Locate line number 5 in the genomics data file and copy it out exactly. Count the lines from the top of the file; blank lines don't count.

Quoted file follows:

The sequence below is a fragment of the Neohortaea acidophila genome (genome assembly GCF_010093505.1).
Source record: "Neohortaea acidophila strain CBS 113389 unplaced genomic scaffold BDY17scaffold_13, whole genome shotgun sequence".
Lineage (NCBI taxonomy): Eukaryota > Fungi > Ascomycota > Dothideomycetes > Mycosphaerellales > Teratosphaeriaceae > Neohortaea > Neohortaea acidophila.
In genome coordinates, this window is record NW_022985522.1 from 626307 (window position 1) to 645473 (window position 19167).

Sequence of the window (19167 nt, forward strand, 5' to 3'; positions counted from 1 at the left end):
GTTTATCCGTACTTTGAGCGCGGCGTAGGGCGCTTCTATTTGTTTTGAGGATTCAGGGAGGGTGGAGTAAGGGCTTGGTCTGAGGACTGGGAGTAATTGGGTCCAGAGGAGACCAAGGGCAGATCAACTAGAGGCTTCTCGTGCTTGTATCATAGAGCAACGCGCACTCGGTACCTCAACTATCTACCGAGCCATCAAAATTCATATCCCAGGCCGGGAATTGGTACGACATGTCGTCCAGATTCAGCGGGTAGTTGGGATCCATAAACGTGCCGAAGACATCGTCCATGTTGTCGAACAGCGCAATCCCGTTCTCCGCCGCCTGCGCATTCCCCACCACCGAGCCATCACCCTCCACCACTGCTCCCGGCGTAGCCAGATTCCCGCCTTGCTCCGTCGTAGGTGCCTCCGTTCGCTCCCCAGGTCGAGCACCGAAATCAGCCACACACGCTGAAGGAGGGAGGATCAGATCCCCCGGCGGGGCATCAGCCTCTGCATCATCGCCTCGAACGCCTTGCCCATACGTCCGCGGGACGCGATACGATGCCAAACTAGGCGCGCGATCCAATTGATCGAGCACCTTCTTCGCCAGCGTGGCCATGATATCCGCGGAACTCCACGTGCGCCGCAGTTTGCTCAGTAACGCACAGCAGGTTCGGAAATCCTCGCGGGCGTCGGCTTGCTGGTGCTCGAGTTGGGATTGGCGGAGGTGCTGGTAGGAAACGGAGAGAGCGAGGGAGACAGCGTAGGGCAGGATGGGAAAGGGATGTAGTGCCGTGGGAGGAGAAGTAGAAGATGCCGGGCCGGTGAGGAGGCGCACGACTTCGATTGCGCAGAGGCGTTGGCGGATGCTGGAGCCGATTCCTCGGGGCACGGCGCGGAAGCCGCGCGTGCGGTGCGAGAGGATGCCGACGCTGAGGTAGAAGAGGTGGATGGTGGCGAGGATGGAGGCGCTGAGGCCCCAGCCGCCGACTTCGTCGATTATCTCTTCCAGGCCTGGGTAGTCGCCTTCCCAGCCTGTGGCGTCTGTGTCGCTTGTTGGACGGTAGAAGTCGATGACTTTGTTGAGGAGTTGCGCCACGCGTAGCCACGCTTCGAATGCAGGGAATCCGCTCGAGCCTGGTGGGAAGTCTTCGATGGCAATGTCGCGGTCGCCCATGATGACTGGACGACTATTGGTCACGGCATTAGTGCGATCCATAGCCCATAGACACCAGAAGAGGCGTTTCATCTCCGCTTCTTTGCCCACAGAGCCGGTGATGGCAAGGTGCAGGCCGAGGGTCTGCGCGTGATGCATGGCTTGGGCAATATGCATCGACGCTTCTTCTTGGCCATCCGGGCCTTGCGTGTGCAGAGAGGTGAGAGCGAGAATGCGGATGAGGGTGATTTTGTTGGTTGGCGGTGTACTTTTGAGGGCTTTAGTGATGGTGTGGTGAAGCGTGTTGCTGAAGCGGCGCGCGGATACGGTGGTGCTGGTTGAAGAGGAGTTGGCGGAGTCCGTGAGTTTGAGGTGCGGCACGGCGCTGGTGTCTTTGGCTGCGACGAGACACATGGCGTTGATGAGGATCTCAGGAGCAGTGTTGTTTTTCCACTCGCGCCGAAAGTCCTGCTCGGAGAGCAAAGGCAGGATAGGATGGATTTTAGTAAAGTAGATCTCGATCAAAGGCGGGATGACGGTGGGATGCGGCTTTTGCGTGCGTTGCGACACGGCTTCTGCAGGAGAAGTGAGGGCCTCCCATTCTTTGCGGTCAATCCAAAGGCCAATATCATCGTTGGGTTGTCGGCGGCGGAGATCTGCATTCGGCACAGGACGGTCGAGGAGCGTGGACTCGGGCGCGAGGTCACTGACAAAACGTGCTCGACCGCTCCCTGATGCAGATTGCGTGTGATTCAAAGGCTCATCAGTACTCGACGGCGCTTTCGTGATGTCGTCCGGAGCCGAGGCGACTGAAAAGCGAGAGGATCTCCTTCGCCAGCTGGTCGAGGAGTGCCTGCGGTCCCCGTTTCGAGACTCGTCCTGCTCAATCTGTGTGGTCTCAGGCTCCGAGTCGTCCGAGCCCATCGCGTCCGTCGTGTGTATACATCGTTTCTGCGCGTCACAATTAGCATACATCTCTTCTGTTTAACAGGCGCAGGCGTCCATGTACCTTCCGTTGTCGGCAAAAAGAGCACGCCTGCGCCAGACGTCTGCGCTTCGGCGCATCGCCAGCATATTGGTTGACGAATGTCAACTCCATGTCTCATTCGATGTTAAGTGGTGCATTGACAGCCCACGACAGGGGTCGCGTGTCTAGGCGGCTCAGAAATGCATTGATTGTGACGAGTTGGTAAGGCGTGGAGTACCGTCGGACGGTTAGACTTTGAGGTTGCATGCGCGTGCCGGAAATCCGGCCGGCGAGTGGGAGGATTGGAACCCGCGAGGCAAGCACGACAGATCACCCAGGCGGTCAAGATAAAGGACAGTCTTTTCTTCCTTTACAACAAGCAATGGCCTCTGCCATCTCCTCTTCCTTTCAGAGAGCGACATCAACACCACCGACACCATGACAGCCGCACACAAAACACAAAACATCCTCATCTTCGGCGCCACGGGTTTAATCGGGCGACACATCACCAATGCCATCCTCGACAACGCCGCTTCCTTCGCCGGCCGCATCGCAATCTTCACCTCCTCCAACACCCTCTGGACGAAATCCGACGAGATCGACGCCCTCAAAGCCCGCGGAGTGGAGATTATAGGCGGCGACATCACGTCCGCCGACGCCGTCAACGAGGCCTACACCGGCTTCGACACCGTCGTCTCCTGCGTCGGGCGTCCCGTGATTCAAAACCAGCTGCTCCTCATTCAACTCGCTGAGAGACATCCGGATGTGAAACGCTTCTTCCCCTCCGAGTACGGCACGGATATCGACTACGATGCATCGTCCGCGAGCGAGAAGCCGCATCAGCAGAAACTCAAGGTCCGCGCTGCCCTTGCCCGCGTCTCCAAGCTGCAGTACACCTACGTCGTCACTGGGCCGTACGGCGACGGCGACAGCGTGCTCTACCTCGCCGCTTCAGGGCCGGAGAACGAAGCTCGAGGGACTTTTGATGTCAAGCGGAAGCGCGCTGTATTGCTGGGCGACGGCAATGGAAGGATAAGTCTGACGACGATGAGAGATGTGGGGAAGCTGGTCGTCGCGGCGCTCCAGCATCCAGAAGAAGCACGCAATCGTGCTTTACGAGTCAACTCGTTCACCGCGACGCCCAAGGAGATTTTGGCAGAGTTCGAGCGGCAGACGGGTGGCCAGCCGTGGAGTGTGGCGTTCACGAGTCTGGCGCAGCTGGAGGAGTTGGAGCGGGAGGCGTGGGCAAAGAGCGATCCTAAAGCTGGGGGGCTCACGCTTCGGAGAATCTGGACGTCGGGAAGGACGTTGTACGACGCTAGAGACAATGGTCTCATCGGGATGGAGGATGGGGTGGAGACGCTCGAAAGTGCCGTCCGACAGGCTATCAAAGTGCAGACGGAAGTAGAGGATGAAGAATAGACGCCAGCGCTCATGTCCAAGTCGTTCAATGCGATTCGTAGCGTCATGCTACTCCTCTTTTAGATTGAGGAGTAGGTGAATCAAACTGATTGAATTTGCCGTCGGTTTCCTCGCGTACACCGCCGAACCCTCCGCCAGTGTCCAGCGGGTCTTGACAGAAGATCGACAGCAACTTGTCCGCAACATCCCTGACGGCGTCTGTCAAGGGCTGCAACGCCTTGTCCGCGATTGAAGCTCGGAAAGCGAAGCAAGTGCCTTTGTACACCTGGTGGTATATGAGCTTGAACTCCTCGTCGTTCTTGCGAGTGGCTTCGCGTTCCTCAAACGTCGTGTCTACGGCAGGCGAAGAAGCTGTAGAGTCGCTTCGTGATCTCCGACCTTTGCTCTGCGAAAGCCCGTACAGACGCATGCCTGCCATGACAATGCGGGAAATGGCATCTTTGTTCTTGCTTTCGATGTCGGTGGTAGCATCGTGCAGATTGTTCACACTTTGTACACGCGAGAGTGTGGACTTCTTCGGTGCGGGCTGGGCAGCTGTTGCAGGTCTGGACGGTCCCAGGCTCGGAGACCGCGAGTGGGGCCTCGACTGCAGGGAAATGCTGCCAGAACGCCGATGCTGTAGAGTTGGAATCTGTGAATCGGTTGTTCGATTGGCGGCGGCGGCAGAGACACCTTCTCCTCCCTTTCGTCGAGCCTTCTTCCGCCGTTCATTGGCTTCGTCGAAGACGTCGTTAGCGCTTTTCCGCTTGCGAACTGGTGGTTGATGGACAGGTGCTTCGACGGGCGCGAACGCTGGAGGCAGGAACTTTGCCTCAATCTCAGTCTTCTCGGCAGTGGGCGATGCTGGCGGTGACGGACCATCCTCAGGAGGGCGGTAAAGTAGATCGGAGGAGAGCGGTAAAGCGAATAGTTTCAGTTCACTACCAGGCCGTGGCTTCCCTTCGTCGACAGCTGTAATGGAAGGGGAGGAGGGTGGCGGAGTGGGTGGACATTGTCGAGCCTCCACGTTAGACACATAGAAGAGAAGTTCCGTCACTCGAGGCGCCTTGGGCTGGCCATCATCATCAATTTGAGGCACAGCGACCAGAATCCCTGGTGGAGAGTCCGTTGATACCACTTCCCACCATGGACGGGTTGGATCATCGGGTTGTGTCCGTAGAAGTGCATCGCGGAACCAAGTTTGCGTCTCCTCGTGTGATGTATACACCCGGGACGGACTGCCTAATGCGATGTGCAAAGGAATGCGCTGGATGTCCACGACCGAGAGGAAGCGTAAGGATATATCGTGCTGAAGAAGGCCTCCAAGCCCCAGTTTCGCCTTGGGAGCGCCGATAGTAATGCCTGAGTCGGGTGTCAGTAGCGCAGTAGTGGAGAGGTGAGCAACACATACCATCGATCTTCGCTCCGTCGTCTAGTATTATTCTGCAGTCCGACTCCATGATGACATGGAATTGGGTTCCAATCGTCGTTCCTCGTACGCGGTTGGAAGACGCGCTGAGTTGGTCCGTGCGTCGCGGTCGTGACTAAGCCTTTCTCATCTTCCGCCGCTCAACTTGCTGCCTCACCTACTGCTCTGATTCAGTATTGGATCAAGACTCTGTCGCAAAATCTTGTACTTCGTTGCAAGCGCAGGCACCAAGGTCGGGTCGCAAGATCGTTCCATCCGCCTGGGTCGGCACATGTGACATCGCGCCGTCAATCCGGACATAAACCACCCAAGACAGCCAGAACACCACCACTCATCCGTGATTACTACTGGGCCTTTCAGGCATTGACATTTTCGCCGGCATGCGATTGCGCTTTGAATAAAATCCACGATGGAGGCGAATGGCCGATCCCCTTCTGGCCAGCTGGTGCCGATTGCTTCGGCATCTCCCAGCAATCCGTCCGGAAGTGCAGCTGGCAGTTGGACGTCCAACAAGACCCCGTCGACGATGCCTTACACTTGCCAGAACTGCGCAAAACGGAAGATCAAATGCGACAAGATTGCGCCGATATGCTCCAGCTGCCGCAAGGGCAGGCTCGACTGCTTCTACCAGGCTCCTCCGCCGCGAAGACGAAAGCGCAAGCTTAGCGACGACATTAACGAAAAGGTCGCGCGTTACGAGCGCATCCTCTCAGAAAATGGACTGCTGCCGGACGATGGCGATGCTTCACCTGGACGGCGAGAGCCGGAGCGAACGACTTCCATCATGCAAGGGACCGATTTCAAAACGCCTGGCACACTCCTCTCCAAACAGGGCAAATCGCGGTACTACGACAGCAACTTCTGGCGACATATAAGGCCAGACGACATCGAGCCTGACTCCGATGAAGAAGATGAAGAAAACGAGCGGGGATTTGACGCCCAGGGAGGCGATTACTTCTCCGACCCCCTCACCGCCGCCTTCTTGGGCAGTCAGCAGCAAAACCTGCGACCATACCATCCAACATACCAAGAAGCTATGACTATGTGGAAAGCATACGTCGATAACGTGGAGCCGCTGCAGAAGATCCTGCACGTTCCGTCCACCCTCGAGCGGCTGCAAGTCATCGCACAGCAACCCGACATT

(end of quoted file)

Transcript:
Sequence of the window (19167 nt, forward strand, 5' to 3'; positions counted from 1 at the left end):